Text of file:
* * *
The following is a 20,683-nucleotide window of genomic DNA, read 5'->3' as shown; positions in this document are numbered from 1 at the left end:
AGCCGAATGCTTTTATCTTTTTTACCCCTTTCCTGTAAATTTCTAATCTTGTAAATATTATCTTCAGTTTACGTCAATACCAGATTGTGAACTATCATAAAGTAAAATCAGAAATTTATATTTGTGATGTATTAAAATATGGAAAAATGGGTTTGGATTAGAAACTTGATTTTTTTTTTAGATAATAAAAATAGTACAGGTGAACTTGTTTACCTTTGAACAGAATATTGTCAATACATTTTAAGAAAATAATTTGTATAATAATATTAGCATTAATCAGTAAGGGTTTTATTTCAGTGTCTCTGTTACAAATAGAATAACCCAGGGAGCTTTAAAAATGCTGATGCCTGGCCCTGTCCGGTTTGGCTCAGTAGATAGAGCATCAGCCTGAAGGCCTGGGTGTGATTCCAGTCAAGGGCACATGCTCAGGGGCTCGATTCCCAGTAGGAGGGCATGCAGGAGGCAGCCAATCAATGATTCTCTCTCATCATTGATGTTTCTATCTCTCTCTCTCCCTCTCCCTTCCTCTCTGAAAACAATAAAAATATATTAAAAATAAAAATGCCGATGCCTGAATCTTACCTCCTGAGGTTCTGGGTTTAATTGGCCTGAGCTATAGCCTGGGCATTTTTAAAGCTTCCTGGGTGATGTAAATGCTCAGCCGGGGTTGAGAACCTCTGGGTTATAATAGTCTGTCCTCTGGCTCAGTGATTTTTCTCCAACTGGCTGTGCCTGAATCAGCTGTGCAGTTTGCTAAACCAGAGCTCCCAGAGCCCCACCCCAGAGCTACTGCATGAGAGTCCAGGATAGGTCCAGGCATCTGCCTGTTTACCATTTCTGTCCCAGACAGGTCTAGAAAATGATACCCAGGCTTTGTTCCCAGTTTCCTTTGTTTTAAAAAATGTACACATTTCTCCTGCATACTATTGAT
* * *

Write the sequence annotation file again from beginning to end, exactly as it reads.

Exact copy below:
The following is a 20,683-nucleotide window of genomic DNA, read 5'->3' as shown; positions in this document are numbered from 1 at the left end:
AGCCGAATGCTTTTATCTTTTTTACCCCTTTCCTGTAAATTTCTAATCTTGTAAATATTATCTTCAGTTTACGTCAATACCAGATTGTGAACTATCATAAAGTAAAATCAGAAATTTATATTTGTGATGTATTAAAATATGGAAAAATGGGTTTGGATTAGAAACTTGATTTTTTTTTTAGATAATAAAAATAGTACAGGTGAACTTGTTTACCTTTGAACAGAATATTGTCAATACATTTTAAGAAAATAATTTGTATAATAATATTAGCATTAATCAGTAAGGGTTTTATTTCAGTGTCTCTGTTACAAATAGAATAACCCAGGGAGCTTTAAAAATGCTGATGCCTGGCCCTGTCCGGTTTGGCTCAGTAGATAGAGCATCAGCCTGAAGGCCTGGGTGTGATTCCAGTCAAGGGCACATGCTCAGGGGCTCGATTCCCAGTAGGAGGGCATGCAGGAGGCAGCCAATCAATGATTCTCTCTCATCATTGATGTTTCTATCTCTCTCTCTCCCTCTCCCTTCCTCTCTGAAAACAATAAAAATATATTAAAAATAAAAATGCCGATGCCTGAATCTTACCTCCTGAGGTTCTGGGTTTAATTGGCCTGAGCTATAGCCTGGGCATTTTTAAAGCTTCCTGGGTGATGTAAATGCTCAGCCGGGGTTGAGAACCTCTGGGTTATAATAGTCTGTCCTCTGGCTCAGTGATTTTTCTCCAACTGGCTGTGCCTGAATCAGCTGTGCAGTTTGCTAAACCAGAGCTCCCAGAGCCCCACCCCAGAGCTACTGCATGAGAGTCCAGGATAGGTCCAGGCATCTGCCTGTTTACCATTTCTGTCCCAGACAGGTCTAGAAAATGATACCCAGGCTTTGTTCCCAGTTTCCTTTGTTTTAAAAAATGTACACATTTCTCCTGCATACTATTGAT